April 12, 2010
Ralph D. Abernathy Auditorium – Alabama State University
Naomi Tutu strides to the stage. She wears her African dress. Bright colors. The colors of courage, the colors of the Earth.
Naomi Tutu is the keynote speaker of the 4th Robert and Jean Graetz Symposium on Human Rights and Reconciliation presented by the National Center for the Study of Civil Rights and African-American Culture and hosted at Alabama State University.
“The Beloved Community: Yesterday a Dream, Today a Hope, Tomorrow a Reality” is the theme of this year’s event. Tutu immediately points out that the last part (to make the dream that today is a hope a reality tomorrow) relies on us. And she talks about the possibility of the reality of a “beloved community,” an idea so dear to Martin Luther King Jr., his dream of love and solidarity, the dream of Heaven on Earth.
“We won’t answer hate with hate,” she firmly says. Tutu’s message is also one of love. Raised in apartheid South Africa, daughter of activist, Nobel Peace Prize Archbishop Desmond Tutu, Tutu shares with the audience memories of childhood and hard-earned lessons.
“My parents had us children pray for our government every night,” she says emphasizing every single word in a way (as I will soon find out) characteristically hers.
Then, to further emphasize her point, Tutu shares an African proverb with us. First, she says it in her specific African language, then she translates it into English: “a person is a person only through other people.”
“Those who oppress, oppress themselves, the Tutus kept repeatedly to their offspring.
And Naomi, admittedly, couldn’t help but being skeptical. “Growing up,” she repeats, “I just could not see it. What I was seeing was… the whites were having a wonderful life! They had big houses, pools, their neighborhoods were nice and clean…But then my parents would say. ‘Believe you me: they are oppressed.’”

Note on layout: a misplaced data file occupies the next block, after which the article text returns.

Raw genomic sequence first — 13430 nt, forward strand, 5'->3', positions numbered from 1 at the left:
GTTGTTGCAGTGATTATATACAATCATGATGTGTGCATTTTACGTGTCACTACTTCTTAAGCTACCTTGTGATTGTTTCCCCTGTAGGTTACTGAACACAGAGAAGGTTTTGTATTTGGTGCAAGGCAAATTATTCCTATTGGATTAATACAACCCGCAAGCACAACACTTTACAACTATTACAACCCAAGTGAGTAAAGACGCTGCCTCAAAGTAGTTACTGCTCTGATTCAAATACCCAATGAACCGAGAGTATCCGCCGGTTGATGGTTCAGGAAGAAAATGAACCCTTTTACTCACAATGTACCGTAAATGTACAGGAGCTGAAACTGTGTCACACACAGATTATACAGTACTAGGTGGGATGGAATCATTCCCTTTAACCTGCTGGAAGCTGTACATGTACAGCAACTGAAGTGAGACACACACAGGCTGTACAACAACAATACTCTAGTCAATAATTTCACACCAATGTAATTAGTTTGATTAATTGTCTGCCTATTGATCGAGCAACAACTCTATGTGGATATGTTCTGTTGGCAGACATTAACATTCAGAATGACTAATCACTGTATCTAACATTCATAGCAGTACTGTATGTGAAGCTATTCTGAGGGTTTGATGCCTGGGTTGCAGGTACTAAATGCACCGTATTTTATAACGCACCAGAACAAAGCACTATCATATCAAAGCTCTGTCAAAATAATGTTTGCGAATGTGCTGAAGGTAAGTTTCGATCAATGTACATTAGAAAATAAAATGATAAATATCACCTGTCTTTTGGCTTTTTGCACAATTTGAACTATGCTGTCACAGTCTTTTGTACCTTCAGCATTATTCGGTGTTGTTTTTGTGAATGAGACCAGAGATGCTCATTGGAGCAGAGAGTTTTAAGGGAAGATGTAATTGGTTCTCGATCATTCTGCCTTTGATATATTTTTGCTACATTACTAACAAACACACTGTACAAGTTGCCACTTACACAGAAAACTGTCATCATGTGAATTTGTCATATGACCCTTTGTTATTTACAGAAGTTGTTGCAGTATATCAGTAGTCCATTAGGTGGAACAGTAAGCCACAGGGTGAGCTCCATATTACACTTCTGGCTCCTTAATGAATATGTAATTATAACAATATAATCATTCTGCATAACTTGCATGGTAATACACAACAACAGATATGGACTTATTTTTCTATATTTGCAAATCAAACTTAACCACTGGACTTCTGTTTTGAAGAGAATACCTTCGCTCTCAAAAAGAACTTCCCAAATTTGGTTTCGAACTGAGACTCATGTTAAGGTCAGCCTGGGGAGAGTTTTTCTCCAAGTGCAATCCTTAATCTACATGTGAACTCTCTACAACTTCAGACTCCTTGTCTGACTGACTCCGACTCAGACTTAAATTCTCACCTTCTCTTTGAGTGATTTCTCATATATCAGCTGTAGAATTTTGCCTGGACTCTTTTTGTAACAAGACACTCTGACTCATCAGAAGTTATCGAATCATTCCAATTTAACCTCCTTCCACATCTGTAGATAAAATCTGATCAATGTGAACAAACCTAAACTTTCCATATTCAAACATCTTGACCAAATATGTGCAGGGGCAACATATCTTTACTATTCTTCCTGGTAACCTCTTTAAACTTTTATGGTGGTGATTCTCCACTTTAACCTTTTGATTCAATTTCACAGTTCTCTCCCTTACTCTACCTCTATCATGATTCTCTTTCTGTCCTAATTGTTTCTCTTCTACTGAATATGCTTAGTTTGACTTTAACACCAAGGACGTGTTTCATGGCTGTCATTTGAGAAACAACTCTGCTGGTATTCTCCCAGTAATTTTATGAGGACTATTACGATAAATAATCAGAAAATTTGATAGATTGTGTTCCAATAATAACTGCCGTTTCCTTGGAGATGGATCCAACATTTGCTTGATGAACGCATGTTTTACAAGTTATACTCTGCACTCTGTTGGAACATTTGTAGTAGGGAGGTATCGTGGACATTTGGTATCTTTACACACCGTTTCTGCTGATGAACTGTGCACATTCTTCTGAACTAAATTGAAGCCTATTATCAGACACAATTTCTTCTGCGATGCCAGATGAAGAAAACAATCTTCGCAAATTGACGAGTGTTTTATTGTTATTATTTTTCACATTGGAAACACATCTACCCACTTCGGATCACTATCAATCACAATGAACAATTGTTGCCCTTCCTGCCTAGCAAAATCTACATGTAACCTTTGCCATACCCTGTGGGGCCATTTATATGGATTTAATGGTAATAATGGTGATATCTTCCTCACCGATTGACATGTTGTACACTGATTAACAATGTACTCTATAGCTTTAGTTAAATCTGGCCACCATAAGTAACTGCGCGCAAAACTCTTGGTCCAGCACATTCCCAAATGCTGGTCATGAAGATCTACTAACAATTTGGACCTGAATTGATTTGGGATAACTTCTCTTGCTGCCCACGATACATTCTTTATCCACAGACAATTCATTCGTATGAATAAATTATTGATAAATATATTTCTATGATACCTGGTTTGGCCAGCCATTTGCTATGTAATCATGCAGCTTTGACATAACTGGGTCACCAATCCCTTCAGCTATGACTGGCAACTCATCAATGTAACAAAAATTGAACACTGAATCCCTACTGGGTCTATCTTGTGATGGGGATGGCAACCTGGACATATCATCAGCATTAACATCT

Their oppression was fear. They didn’t have much time to enjoy the privilege, she claims.
“We Black South Africans fought our oppression. White South Africans fought to maintain their oppression…with repression, killings, imprisonments. So, in a sense, they were doubly oppressed.”
That’s also why, she continues, the ones who have withstood abuse (like Black South Africans) “have been called to stand up to the voices of hate (…) to use our actions, our gifts, to stand for justice. To be those who remind our country, and the world, that a person is a person only through other people.”
She also acknowledges the inevitability of the beloved community, of living together in a pluralistic society. Because a community based on exclusion and discrimination, like the one the Tea Party people are advocating cannot last.
During the Q&A session, Tutu answers a few questions, grounding once again her beliefs in traditional wisdom.
In reference to personal attacks, she mentions the teachings of her grandfather who used to say: ‘raise the level of your argument instead of the level of your voice.”
She also reclaims the importance and beauty of diversity and the necessity of acknowledging it.
“I can’t stand when people say ‘I don’t see difference,’” Naomi says referring to people of different complexions. (…) “My mother is an avid gardener…Try to tell her that ‘you don’t see difference’ after she has worked on her yard for hours, planting new flowers, adjusting the flowers to make them look pretty.”
People in the audience appreciate the amusing metaphor and smile.
“We have to be the ones that show that true communities, strong communities, lasting communities are the ones that recognize differences as gifts.”